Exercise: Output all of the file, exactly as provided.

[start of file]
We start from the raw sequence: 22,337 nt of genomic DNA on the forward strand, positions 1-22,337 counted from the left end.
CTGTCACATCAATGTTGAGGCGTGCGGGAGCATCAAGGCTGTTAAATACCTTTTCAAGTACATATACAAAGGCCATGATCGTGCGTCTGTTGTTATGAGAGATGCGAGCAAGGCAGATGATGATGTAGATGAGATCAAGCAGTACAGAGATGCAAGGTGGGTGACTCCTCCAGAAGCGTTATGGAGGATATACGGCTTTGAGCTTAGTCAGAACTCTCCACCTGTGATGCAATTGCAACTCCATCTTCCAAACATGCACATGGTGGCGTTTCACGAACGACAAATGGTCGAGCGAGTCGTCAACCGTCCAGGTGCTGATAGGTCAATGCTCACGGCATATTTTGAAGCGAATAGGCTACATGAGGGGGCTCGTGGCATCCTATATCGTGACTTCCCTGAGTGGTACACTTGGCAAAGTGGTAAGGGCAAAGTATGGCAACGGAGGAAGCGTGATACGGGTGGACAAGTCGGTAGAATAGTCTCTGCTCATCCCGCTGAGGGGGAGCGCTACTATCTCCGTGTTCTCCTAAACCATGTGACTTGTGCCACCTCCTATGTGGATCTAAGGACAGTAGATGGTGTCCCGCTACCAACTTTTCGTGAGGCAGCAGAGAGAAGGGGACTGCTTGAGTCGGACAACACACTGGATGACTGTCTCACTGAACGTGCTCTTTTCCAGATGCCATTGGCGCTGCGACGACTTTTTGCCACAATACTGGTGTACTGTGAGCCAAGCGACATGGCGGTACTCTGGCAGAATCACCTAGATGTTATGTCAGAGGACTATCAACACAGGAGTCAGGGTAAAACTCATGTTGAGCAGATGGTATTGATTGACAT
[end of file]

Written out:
We start from the raw sequence: 22,337 nt of genomic DNA on the forward strand, positions 1-22,337 counted from the left end.
CTGTCACATCAATGTTGAGGCGTGCGGGAGCATCAAGGCTGTTAAATACCTTTTCAAGTACATATACAAAGGCCATGATCGTGCGTCTGTTGTTATGAGAGATGCGAGCAAGGCAGATGATGATGTAGATGAGATCAAGCAGTACAGAGATGCAAGGTGGGTGACTCCTCCAGAAGCGTTATGGAGGATATACGGCTTTGAGCTTAGTCAGAACTCTCCACCTGTGATGCAATTGCAACTCCATCTTCCAAACATGCACATGGTGGCGTTTCACGAACGACAAATGGTCGAGCGAGTCGTCAACCGTCCAGGTGCTGATAGGTCAATGCTCACGGCATATTTTGAAGCGAATAGGCTACATGAGGGGGCTCGTGGCATCCTATATCGTGACTTCCCTGAGTGGTACACTTGGCAAAGTGGTAAGGGCAAAGTATGGCAACGGAGGAAGCGTGATACGGGTGGACAAGTCGGTAGAATAGTCTCTGCTCATCCCGCTGAGGGGGAGCGCTACTATCTCCGTGTTCTCCTAAACCATGTGACTTGTGCCACCTCCTATGTGGATCTAAGGACAGTAGATGGTGTCCCGCTACCAACTTTTCGTGAGGCAGCAGAGAGAAGGGGACTGCTTGAGTCGGACAACACACTGGATGACTGTCTCACTGAACGTGCTCTTTTCCAGATGCCATTGGCGCTGCGACGACTTTTTGCCACAATACTGGTGTACTGTGAGCCAAGCGACATGGCGGTACTCTGGCAGAATCACCTAGATGTTATGTCAGAGGACTATCAACACAGGAGTCAGGGTAAAACTCATGTTGAGCAGATGGTATTGATTGACAT